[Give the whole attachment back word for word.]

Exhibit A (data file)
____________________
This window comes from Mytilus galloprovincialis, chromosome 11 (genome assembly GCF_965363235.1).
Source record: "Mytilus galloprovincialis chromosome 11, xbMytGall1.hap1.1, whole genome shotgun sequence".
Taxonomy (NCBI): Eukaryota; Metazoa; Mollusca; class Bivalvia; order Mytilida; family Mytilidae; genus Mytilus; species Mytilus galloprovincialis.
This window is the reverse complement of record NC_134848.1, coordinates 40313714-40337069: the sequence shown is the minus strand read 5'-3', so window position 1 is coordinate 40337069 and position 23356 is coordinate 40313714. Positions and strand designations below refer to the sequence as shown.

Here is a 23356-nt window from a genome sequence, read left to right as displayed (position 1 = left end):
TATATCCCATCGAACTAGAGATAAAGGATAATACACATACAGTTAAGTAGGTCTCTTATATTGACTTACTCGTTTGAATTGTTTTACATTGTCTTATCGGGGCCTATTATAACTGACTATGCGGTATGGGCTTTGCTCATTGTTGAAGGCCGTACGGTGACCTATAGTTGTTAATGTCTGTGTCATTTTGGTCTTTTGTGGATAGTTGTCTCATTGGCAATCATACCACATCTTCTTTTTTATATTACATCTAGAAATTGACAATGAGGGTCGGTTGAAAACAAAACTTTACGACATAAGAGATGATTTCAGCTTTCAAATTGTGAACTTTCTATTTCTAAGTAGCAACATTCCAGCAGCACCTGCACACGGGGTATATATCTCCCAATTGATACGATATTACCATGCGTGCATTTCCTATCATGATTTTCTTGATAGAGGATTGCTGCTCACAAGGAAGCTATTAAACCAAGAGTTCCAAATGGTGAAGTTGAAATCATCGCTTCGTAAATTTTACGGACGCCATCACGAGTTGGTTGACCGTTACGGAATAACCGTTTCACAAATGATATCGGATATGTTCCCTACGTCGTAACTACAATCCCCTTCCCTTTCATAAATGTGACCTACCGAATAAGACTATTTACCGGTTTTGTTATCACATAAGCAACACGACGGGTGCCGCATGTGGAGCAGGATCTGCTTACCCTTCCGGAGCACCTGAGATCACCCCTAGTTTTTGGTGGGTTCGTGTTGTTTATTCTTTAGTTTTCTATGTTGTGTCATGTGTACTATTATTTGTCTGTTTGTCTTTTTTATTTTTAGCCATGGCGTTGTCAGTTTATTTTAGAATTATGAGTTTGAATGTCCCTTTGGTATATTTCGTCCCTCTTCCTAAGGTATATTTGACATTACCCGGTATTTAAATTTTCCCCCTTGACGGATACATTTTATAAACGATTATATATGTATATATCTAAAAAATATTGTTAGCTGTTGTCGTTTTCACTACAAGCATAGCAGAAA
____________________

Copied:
This window comes from Mytilus galloprovincialis, chromosome 11 (genome assembly GCF_965363235.1).
Source record: "Mytilus galloprovincialis chromosome 11, xbMytGall1.hap1.1, whole genome shotgun sequence".
Taxonomy (NCBI): Eukaryota; Metazoa; Mollusca; class Bivalvia; order Mytilida; family Mytilidae; genus Mytilus; species Mytilus galloprovincialis.
This window is the reverse complement of record NC_134848.1, coordinates 40313714-40337069: the sequence shown is the minus strand read 5'-3', so window position 1 is coordinate 40337069 and position 23356 is coordinate 40313714. Positions and strand designations below refer to the sequence as shown.

Here is a 23356-nt window from a genome sequence, read left to right as displayed (position 1 = left end):
TATATCCCATCGAACTAGAGATAAAGGATAATACACATACAGTTAAGTAGGTCTCTTATATTGACTTACTCGTTTGAATTGTTTTACATTGTCTTATCGGGGCCTATTATAACTGACTATGCGGTATGGGCTTTGCTCATTGTTGAAGGCCGTACGGTGACCTATAGTTGTTAATGTCTGTGTCATTTTGGTCTTTTGTGGATAGTTGTCTCATTGGCAATCATACCACATCTTCTTTTTTATATTACATCTAGAAATTGACAATGAGGGTCGGTTGAAAACAAAACTTTACGACATAAGAGATGATTTCAGCTTTCAAATTGTGAACTTTCTATTTCTAAGTAGCAACATTCCAGCAGCACCTGCACACGGGGTATATATCTCCCAATTGATACGATATTACCATGCGTGCATTTCCTATCATGATTTTCTTGATAGAGGATTGCTGCTCACAAGGAAGCTATTAAACCAAGAGTTCCAAATGGTGAAGTTGAAATCATCGCTTCGTAAATTTTACGGACGCCATCACGAGTTGGTTGACCGTTACGGAATAACCGTTTCACAAATGATATCGGATATGTTCCCTACGTCGTAACTACAATCCCCTTCCCTTTCATAAATGTGACCTACCGAATAAGACTATTTACCGGTTTTGTTATCACATAAGCAACACGACGGGTGCCGCATGTGGAGCAGGATCTGCTTACCCTTCCGGAGCACCTGAGATCACCCCTAGTTTTTGGTGGGTTCGTGTTGTTTATTCTTTAGTTTTCTATGTTGTGTCATGTGTACTATTATTTGTCTGTTTGTCTTTTTTATTTTTAGCCATGGCGTTGTCAGTTTATTTTAGAATTATGAGTTTGAATGTCCCTTTGGTATATTTCGTCCCTCTTCCTAAGGTATATTTGACATTACCCGGTATTTAAATTTTCCCCCTTGACGGATACATTTTATAAACGATTATATATGTATATATCTAAAAAATATTGTTAGCTGTTGTCGTTTTCACTACAAGCATAGCAGAAA